Is There Anything So Unpleasant We Won’t Pay to Do It For Fun?
Photo by Micheal O. Foley for The Desert Sun
The Barkley Marathons, held every year in the rugged hill country of Tennessee, pit runners against their absolute mental and physical limits. The race is five 20-mile loops, almost entirely off-trail, with a total elevation gain that more than doubles the height of Mt. Everest. In three decades, only 14 people have ever finished.
That’s 100 miles, for those of you who are math-averse. (I think it is, anyway; I’m pretty math averse myself.) A Times article on the grueling ultra-marathon adds more grisly details:
A 60-hour time limit forces competitors to run, climb and bushwhack for three days with little or no sleep. They endure taunts from the race director, who deliberately keeps the competition’s entry procedure a mystery. It is a race in which there are no comfort stations, and runners cannot use a GPS device or a cellphone. Less than 2 percent of the nearly 800 ultrarunners who have subjected themselves to this punishment — 12 men, the same number as have walked on the moon — have finished the race in its current iteration. The only prize is that after 100 miles, they get to stop.
At least they don’t have to pay too much to be among the many who fail. The race costs less than $2 to enter. Still, for something that sounds so awful, wouldn’t you think someone would have to pay you?
Yet people pay hundreds of dollars to run a marathon — which is to say, they give over significant amounts of their hard-earned money for the privilege of moving more quickly than their bodies would like to for an absurdly long stretch of time, becoming sweaty and often nauseous in the process, sometimes pooping in their pants, and subsisting on pouches of neon-colored goo. People pay to climb tall, frigid mountains or to hike endless, unwelcoming trails; they pay to pretend they are crossing the border from Mexico to America; they pay to tackle obstacle courses that sort of simulate basic training.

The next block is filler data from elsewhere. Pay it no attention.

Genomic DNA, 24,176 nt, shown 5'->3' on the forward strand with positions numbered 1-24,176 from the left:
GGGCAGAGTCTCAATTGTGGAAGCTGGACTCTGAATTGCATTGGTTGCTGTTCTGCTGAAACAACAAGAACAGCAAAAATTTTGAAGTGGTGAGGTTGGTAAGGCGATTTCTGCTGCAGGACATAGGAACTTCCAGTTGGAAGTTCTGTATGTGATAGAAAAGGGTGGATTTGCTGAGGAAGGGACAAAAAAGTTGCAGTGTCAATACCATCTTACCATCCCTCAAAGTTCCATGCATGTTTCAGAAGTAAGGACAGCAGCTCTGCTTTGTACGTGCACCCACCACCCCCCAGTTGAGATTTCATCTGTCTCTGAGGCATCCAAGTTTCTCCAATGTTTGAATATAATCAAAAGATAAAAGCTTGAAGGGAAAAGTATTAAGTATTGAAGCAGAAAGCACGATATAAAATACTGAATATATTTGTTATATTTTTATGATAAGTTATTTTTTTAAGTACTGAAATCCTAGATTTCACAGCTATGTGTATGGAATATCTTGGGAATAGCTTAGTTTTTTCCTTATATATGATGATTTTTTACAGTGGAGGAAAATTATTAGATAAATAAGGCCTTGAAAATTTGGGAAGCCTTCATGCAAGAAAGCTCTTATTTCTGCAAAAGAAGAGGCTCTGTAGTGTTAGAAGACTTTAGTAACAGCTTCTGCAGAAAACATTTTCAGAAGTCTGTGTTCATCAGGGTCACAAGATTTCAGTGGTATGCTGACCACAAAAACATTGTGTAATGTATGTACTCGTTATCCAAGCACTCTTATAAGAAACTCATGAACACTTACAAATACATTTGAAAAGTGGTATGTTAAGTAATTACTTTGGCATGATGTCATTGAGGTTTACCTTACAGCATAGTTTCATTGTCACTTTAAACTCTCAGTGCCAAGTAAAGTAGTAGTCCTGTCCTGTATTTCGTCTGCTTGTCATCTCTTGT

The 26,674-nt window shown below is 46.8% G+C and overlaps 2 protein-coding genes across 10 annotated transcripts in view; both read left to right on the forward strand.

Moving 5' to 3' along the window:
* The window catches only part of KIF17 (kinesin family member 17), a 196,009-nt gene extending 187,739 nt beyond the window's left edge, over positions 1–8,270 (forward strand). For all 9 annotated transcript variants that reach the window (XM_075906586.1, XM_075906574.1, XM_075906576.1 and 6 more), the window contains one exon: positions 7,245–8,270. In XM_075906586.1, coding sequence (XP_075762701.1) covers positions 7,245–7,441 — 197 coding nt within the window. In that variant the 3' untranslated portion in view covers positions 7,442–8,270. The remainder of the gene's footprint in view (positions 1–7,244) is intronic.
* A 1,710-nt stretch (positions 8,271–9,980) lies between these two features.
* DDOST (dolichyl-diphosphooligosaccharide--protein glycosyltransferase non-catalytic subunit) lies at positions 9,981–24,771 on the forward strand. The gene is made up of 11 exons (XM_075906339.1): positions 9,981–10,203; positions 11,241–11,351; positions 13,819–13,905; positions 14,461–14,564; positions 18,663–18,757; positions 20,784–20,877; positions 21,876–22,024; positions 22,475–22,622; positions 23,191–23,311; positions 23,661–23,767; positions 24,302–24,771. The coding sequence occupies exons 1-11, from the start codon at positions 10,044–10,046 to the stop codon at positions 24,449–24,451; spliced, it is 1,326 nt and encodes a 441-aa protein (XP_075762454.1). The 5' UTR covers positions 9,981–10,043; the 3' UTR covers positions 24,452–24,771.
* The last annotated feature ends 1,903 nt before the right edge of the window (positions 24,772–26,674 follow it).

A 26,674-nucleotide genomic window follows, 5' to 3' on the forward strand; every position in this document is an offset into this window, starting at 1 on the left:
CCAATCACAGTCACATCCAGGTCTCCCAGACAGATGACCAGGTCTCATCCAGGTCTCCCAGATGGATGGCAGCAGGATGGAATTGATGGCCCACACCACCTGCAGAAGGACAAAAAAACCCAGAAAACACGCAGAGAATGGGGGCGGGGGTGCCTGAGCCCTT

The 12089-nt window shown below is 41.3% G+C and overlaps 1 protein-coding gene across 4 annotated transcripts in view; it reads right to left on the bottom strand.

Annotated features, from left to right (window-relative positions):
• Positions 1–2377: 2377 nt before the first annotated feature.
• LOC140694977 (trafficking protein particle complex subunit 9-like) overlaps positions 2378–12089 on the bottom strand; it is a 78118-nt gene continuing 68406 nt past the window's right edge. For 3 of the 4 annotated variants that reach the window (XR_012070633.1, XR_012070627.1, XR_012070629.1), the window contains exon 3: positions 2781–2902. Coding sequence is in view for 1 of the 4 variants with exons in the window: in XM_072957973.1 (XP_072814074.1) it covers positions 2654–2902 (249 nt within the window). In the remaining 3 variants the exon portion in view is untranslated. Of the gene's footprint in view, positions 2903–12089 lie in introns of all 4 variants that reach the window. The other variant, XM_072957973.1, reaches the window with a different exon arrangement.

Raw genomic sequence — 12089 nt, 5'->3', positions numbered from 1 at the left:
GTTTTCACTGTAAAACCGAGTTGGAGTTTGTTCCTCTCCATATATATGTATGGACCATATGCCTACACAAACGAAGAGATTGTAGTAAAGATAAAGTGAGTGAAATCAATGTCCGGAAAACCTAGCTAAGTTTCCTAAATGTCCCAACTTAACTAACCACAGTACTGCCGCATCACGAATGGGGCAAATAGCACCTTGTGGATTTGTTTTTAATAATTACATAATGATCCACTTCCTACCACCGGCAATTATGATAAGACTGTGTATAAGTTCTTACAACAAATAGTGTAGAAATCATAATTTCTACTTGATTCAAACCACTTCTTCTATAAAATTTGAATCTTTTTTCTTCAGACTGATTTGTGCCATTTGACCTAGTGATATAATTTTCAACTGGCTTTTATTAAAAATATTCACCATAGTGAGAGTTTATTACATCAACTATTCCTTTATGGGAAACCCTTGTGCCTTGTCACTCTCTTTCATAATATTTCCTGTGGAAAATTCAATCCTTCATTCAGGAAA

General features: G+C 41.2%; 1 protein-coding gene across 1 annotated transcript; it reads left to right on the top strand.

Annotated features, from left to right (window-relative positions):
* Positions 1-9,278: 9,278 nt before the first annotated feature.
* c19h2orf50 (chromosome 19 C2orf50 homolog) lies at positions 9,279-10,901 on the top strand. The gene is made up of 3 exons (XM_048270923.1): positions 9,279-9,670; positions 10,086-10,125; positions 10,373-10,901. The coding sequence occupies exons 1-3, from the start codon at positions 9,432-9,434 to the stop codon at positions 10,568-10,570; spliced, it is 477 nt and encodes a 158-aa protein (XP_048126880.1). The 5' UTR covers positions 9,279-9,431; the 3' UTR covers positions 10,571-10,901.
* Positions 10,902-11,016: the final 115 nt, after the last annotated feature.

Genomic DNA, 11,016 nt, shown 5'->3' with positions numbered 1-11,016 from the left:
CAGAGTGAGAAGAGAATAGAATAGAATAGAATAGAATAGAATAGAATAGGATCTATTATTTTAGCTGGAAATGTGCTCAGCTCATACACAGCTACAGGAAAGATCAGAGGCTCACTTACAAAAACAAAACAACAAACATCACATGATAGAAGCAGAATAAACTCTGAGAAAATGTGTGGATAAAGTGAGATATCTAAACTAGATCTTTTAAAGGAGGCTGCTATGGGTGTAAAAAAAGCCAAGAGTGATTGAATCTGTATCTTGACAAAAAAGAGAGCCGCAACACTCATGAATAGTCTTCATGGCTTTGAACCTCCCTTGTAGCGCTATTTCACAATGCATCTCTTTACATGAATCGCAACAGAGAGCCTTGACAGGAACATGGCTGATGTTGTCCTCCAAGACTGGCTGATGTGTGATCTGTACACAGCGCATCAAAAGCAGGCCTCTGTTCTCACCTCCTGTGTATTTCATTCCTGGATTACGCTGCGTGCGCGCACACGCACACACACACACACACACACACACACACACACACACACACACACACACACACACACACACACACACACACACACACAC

There is almost no experience so unpleasant that someone will not gladly trade cash to try it, at least if you call it “exercise.” Even experiences that — like having to run 100 miles in the Tennessee wilderness — would probably qualify as torture if someone else told you to do them.
I get that, to some degree, it’s about pushing yourself, seeing what you’re capable of. I get that the roar of the crowd as you stride by can be addictive. It’s great to be able to slap a “26.2” sticker on your stainless steel water bottle or the back of your SUV. Some people enjoy challenge and competition. Sure. But is there more to it? Are extreme sports a way that relatively fortunate and affluent people handle our collective guilt at not having to deal with the suffering faced by much of the rest of the world? To cheat / court death? To build character? What are we trying to prove?